Prior to the 1800’s, the idea of powered washing machine was just beginning to come to fruition. That being said, the “scrub board” or “washboard” has arguably been around for ages. The traditional washboard were made out of a rectangular piece of wood that had a series of ridges for the clothing to be rubbed upon. Whereas, later washboards still had a wooden fame, but its ridges were made out of metal. Yet, rubbing, wringing, and lifting water-laden clothes and linen was a daunting and time consuming task. To ease this chore, numerous washing machines models were being patented during the late nineteenth and early twentieth centuries.
For instance, New Yorkers Amos Larcom and Nicholas Bennett and Canadian John E. Turnbull are just a few of the long list of names associated with the development of the washing machine in the early 1800’s and onwards. In 1858, William Blackstone of Indiana built a washing machine for his wife that was the first official washing machine model made for convenient use at home to remove dirt and stains. In 1907, the Hurley Electric Laundry Equipment Company out of Chicago invented the “Thor” washing machine which was the first commercially sold electric-powered model with a galvanized tub and an electric motor.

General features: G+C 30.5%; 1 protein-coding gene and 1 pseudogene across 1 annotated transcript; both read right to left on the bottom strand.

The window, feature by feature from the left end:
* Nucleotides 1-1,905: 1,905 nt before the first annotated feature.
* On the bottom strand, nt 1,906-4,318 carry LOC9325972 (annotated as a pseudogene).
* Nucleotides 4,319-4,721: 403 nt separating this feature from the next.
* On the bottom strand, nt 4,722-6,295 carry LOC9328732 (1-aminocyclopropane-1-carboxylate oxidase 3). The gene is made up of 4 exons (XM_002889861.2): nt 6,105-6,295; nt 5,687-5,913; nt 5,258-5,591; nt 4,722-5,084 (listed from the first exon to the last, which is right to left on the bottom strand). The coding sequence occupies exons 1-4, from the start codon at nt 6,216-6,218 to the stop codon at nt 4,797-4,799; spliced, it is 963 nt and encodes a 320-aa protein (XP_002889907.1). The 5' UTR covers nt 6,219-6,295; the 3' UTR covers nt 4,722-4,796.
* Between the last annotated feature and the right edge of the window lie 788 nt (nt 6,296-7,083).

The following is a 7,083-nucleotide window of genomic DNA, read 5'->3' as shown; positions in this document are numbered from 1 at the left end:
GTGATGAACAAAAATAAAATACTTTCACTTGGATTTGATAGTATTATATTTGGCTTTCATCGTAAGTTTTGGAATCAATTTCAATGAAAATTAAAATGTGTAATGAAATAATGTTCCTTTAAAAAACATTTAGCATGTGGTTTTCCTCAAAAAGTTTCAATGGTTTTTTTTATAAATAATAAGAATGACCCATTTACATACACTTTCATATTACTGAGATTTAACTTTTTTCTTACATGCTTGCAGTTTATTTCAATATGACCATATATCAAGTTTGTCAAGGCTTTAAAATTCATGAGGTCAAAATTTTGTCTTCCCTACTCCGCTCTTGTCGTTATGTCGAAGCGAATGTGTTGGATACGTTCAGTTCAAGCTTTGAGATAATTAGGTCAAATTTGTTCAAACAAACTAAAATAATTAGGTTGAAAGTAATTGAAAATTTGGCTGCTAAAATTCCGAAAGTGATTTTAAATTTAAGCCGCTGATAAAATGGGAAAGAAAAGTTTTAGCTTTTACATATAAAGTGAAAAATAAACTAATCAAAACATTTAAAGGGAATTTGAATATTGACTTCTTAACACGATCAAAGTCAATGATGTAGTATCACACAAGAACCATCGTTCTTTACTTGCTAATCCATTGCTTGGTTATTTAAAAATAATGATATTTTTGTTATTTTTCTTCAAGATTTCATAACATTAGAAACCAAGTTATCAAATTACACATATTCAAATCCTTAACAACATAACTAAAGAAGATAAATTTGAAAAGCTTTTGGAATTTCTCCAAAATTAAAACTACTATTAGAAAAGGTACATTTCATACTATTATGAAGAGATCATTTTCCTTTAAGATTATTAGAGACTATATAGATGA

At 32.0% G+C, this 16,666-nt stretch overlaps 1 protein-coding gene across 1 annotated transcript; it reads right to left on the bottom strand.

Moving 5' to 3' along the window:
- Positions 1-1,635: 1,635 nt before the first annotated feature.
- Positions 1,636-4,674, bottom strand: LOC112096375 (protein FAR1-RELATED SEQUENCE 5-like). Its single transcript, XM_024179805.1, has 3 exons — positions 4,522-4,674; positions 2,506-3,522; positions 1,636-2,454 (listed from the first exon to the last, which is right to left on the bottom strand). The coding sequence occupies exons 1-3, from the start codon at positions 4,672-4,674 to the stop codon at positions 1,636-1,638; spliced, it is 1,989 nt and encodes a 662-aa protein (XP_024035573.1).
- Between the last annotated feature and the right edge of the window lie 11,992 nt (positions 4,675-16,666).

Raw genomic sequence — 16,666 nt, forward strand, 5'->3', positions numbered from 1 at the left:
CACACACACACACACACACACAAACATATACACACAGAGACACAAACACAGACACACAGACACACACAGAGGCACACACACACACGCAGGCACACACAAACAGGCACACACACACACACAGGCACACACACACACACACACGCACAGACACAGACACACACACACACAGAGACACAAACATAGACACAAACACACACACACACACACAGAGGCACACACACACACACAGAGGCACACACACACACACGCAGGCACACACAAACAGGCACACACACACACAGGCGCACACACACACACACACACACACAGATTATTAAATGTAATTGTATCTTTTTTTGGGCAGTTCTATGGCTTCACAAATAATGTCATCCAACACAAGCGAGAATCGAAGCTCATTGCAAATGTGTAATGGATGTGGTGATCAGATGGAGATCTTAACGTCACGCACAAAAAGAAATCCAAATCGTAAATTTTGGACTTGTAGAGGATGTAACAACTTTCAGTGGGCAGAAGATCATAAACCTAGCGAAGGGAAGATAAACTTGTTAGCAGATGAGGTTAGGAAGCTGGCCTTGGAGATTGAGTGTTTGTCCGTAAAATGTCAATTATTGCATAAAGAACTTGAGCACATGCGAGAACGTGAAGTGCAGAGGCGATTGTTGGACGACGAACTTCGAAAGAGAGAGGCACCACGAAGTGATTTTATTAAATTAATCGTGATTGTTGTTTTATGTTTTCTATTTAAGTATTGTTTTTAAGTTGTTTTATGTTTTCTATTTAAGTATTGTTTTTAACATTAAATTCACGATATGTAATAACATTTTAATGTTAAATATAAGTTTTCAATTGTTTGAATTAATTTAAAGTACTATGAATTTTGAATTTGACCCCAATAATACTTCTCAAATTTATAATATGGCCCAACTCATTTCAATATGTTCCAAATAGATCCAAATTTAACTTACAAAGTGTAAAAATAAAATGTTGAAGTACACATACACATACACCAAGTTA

We house three washing machines in our collection:
A hand crank washing machine manufactured by the Boss Washing Machine Company out of Norwood, Ohio. Run by the companies president Conrad Dietz, they produced and developed models from hand-operated wooden machines to electric-motorized metal washers.
A wooden Dolly Washer that was water powered. While we do not know what company manufactured this model, we do know that it was patented in 1916.
Lastly, a wooden hand operated model manufactured, circa 1908, by the Michigan Washing Machine Company out of Muskegon, Mi.